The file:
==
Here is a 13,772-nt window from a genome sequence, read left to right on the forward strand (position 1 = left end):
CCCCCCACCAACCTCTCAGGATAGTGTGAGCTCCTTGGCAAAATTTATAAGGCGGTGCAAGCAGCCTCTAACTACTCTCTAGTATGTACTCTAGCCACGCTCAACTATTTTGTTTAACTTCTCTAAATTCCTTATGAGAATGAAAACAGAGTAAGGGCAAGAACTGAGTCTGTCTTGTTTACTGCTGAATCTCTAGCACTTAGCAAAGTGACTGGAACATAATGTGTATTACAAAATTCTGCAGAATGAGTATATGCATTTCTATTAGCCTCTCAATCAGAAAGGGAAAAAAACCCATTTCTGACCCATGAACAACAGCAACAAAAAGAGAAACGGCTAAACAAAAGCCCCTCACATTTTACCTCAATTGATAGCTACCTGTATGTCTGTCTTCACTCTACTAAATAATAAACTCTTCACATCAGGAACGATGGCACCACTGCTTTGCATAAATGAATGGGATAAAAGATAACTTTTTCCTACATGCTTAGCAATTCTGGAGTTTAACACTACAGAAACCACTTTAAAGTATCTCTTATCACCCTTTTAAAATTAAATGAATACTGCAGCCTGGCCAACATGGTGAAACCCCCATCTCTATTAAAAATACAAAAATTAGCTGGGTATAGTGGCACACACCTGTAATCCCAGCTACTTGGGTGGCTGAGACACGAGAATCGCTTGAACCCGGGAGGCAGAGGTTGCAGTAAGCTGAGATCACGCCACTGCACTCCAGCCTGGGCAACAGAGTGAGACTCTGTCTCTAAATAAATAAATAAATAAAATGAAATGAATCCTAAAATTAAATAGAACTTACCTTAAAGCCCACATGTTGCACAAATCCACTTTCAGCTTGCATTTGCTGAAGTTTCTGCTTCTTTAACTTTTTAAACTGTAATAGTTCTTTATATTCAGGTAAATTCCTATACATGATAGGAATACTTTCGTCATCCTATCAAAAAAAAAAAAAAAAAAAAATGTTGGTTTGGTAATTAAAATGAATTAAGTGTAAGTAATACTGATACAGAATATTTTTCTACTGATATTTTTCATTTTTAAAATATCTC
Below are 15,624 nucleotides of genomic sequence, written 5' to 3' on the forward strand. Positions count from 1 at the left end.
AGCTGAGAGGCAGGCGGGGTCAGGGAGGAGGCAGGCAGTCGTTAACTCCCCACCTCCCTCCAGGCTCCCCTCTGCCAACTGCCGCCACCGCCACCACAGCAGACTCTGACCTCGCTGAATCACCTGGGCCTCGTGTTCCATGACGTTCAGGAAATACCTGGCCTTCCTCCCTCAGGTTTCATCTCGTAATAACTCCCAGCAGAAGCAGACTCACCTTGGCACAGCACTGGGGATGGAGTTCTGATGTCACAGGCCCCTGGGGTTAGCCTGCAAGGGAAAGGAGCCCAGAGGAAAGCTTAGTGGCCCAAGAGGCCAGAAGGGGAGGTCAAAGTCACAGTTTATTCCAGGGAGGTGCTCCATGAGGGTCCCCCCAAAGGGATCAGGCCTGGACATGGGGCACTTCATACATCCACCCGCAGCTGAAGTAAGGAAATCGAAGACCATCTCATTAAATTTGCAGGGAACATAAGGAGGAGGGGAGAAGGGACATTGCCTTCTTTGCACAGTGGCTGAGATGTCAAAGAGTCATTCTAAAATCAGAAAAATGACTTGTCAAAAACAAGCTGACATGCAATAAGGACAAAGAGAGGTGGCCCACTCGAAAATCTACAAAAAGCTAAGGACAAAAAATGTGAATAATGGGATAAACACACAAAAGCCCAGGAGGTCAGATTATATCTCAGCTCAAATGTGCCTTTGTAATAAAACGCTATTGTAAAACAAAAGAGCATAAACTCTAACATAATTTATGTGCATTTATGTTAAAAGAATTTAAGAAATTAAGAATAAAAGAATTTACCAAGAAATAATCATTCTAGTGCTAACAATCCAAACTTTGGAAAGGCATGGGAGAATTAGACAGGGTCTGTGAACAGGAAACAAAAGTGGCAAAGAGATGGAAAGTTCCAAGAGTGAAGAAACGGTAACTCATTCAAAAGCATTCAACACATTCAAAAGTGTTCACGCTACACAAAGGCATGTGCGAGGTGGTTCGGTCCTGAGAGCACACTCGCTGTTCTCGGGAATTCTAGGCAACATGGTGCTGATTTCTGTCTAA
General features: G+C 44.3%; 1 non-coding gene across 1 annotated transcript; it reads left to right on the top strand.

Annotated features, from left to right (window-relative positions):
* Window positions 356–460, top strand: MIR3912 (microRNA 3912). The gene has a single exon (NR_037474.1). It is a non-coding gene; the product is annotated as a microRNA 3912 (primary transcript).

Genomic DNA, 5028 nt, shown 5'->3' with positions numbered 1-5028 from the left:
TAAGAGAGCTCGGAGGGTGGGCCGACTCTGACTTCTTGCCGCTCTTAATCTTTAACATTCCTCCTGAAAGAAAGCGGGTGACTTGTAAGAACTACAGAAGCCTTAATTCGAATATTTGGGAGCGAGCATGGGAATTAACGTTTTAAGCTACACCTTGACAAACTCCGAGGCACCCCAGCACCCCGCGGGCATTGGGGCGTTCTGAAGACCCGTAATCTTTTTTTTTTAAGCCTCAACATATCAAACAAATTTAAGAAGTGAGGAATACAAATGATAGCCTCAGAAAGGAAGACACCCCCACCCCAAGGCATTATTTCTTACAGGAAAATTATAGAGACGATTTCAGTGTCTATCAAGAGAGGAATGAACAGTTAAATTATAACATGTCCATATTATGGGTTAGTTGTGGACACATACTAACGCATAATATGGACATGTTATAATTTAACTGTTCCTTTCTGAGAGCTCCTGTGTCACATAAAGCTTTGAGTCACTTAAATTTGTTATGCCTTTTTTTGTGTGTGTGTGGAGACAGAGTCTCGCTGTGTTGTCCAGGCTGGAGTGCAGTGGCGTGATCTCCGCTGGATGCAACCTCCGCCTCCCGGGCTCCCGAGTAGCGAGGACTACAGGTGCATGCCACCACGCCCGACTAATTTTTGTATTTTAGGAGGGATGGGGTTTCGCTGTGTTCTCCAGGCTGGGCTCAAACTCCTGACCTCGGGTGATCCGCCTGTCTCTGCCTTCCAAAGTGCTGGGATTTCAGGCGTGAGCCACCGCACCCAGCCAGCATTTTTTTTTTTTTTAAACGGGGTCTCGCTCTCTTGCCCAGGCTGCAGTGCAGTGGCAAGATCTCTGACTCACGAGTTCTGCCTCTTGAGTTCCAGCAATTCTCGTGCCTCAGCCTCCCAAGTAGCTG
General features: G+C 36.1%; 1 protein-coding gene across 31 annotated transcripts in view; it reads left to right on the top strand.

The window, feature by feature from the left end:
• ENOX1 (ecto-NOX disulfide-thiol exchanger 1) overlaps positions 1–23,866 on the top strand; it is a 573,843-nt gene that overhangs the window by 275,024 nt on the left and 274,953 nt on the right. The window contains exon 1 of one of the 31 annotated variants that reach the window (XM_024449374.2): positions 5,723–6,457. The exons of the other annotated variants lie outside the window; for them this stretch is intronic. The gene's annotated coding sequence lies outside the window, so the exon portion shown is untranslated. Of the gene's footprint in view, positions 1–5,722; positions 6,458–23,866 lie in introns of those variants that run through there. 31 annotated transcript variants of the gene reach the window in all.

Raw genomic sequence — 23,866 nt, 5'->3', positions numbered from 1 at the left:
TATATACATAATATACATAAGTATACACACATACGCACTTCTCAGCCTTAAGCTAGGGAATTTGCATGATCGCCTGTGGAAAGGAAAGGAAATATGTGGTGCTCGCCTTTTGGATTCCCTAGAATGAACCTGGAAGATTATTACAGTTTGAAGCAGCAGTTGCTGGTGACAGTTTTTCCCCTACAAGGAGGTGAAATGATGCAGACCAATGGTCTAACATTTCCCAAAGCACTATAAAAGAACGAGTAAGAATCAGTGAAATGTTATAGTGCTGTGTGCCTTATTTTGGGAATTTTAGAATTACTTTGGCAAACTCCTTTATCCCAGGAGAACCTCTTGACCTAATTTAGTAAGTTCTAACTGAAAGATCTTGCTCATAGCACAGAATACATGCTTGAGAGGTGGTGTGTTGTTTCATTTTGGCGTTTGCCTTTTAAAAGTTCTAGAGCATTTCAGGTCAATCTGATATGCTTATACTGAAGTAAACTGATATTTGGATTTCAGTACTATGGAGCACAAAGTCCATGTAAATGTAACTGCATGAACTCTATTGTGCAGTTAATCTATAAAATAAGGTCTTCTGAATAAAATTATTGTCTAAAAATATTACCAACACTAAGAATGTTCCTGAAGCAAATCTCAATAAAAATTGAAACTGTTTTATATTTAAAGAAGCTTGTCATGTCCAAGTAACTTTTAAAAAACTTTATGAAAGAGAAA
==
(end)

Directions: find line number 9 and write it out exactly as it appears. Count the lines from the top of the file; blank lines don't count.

TAAGAGAGCTCGGAGGGTGGGCCGACTCTGACTTCTTGCCGCTCTTAATCTTTAACATTCCTCCTGAAAGAAAGCGGGTGACTTGTAAGAACTACAGAAGCCTTAATTCGAATATTTGGGAGCGAGCATGGGAATTAACGTTTTAAGCTACACCTTGACAAACTCCGAGGCACCCCAGCACCCCGCGGGCATTGGGGCGTTCTGAAGACCCGTAATCTTTTTTTTTTAAGCCTCAACATATCAAACAAATTTAAGAAGTGAGGAATACAAATGATAGCCTCAGAAAGGAAGACACCCCCACCCCAAGGCATTATTTCTTACAGGAAAATTATAGAGACGATTTCAGTGTCTATCAAGAGAGGAATGAACAGTTAAATTATAACATGTCCATATTATGGGTTAGTTGTGGACACATACTAACGCATAATATGGACATGTTATAATTTAACTGTTCCTTTCTGAGAGCTCCTGTGTCACATAAAGCTTTGAGTCACTTAAATTTGTTATGCCTTTTTTTGTGTGTGTGTGGAGACAGAGTCTCGCTGTGTTGTCCAGGCTGGAGTGCAGTGGCGTGATCTCCGCTGGATGCAACCTCCGCCTCCCGGGCTCCCGAGTAGCGAGGACTACAGGTGCATGCCACCACGCCCGACTAATTTTTGTATTTTAGGAGGGATGGGGTTTCGCTGTGTTCTCCAGGCTGGGCTCAAACTCCTGACCTCGGGTGATCCGCCTGTCTCTGCCTTCCAAAGTGCTGGGATTTCAGGCGTGAGCCACCGCACCCAGCCAGCATTTTTTTTTTTTTTAAACGGGGTCTCGCTCTCTTGCCCAGGCTGCAGTGCAGTGGCAAGATCTCTGACTCACGAGTTCTGCCTCTTGAGTTCCAGCAATTCTCGTGCCTCAGCCTCCCAAGTAGCTG